Most of the scenes are thrilling, a few of the details are a little familiar and the social commentary is aptly conveyed by the film’s plot. Definitely worth a watch for zombie fans, animation fans and anyone who needs a reminder that light entertainment doesn’t have to be meaningless.
– Tom Bensley
I’m a huge zombie fan and will generally watch anything with zombies in it, and then groan at how bad it was. South Korean zombie flick, Train to Busan however, is a perfect example of a zombie film done well. It is fun, it is scary and it doesn’t take itself too seriously. In a way it is very similar to Snakes On A Plane, but in this case, our heroes are fighting zombies on a train.
There are some truly suspenseful moments throughout the film and there were times when there were quite a few screams in the cinema. Fortunately I am an internaliser, so while my fear was definitely there, it only resulted in a couple of jolts throughout.
There is nothing new in this film but Yeon Sang-ho’s film stays true to the zombie genre and doesn’t try to make it anything more. However, his exploration of moral and social conscience and the choice of whether you look after yourself or those around you is interesting to watch unfold. All the characters are tested at various moments and not all are rewarded by their actions.
With such an infestation of zombie movies recently it can be pretty hard to know which to avoid like the plague and which to take a gamble on. Train to Busan would be one of the safest – and enjoyable – gambles you could make.
– Myron My
Girl Asleep, is a beautiful adaptation of the play of the same name by original playwright Matthew Whittet, which explores a young girl’s journey to overcoming fear and anxiety as she steps into adulthood in 1970s Australia. Whittet and director Rosemary Myer easily show that theatre can be adapted to film and still retain its magic and charm.
The party scene is beautifully created and I now have a clause in any parties I host that guests must enter with a choreographed dance. The cast is extremely committed to their roles, especially Harrison Feldman and Amber McMahon, and the pre-teen “Neon Demon” girls are hilarious to watch in this pre-teen rite-of-passage drama-comedy.
– Myron My
South Korean master filmmaker Park Chan-wook knows how to tell an elaborate story. Known in Australia mainly for his 2003 film Oldboy, the filmmaker’s distinctive style of black humour, dark subject matters and immaculate framing is as gripping and powerful as ever.
Loosely adapted from Sarah Waters’ Booker Prize-nominated novel, Fingersmith, The Handmaiden is a sexually charged story of Sooki, a naive young pickpocket who has been sent by a conman known as The Count to become handmaiden to a wealthy Japanese heiress with a plan of luring her into falling in love with The Count, thus claiming her vast fortune.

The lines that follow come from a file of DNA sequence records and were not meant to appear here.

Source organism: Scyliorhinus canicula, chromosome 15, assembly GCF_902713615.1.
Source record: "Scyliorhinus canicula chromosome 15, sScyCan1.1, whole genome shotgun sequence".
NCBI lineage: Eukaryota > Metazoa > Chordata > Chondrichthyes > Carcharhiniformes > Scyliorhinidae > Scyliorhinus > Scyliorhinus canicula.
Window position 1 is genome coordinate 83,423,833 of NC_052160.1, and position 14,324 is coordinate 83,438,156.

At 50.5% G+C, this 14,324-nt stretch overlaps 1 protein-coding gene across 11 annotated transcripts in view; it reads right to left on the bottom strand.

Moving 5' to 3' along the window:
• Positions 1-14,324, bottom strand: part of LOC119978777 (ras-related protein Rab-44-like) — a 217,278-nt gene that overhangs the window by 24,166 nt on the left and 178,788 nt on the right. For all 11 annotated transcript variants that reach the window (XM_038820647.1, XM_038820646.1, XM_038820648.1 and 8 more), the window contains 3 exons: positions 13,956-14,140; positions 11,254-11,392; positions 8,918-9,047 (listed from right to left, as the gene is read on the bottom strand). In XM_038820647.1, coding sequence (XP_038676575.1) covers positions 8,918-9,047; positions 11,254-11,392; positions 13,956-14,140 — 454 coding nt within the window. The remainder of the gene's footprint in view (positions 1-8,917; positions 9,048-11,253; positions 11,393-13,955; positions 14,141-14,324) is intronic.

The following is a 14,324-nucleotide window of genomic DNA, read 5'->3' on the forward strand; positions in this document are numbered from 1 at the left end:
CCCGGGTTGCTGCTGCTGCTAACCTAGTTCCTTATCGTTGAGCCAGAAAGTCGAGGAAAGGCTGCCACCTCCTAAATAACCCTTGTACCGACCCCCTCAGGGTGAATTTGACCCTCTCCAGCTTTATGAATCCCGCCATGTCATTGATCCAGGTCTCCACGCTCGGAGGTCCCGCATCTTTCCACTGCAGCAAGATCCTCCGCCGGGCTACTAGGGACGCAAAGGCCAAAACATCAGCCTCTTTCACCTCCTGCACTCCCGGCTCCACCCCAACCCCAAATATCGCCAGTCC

However the heiress is far from what she seems and when the handmaiden and mistress fall in love, the stage is set for a dangerous and sexually charged power play. Set in 1930s Korea, the film is a work of razor-sharp humour, stunning production design and ingenious twists and turns and is one of the top films we saw this year at MIFF. A must see.
– Tomas Zagoda
Of the 16 documentaries I managed to see, Life, Animated was the one that resonated with me the most. Initially ignoring it because I can’t stand anything animated – I’ve never seen The Lion King and I really don’t want to. Somehow it made its way onto my shortlist and I am extremely glad it did. The documentary focuses on 23-year-old Owen Suskind, and how he used Disney movies to reintegrate himself into society and re-learn how to read, write and how to communicate after being diagnosed with autism at the age of three.
Director, Roger Ross Williams, follows Owen as he is about to graduate from school and move into an apartment on his own, which is a huge step for anyone. Williams intercuts moments of Owen’s life with scenes from various Disney films that further emphasise Owen’s feelings at the time and is able to give a deeper insight into how someone with autism thinks and how they see the world.
Williams also speaks with Owen family and the unconditional love that is shared is clearly evident. One touchingly awkward moment involves Owen’s older brother Walt trying to explain sex to him through Disney films. What really moved me during Life, Animated, was seeing Owen’s relationship with his father, Ron. The scene where Ron is helping his son put on a tie had minimal dialogue but so much was said with the way they two were looking at each other.
Life, Animated is not only one of the most uplifting and heart-warming documentaries around at the moment, but it is another reminder of how the arts can transform lives in unexpected ways.
– Myron My
Until the 2014 Melbourne International Film Festival, I tended to cringe at the thought of watching any Australian cinema. In the last few years, stronger and better Australian films have been made and this festival was no different, with three Australian films making it into my top ten at this year’s festival.
Neil Triffett’s Emo the Musical looks at an emo teen who is trying to make it at his new school after being expelled from his old one for attempting suicide. While this sounds heavy and dark it is the complete opposite, which is why it had such an effect on me.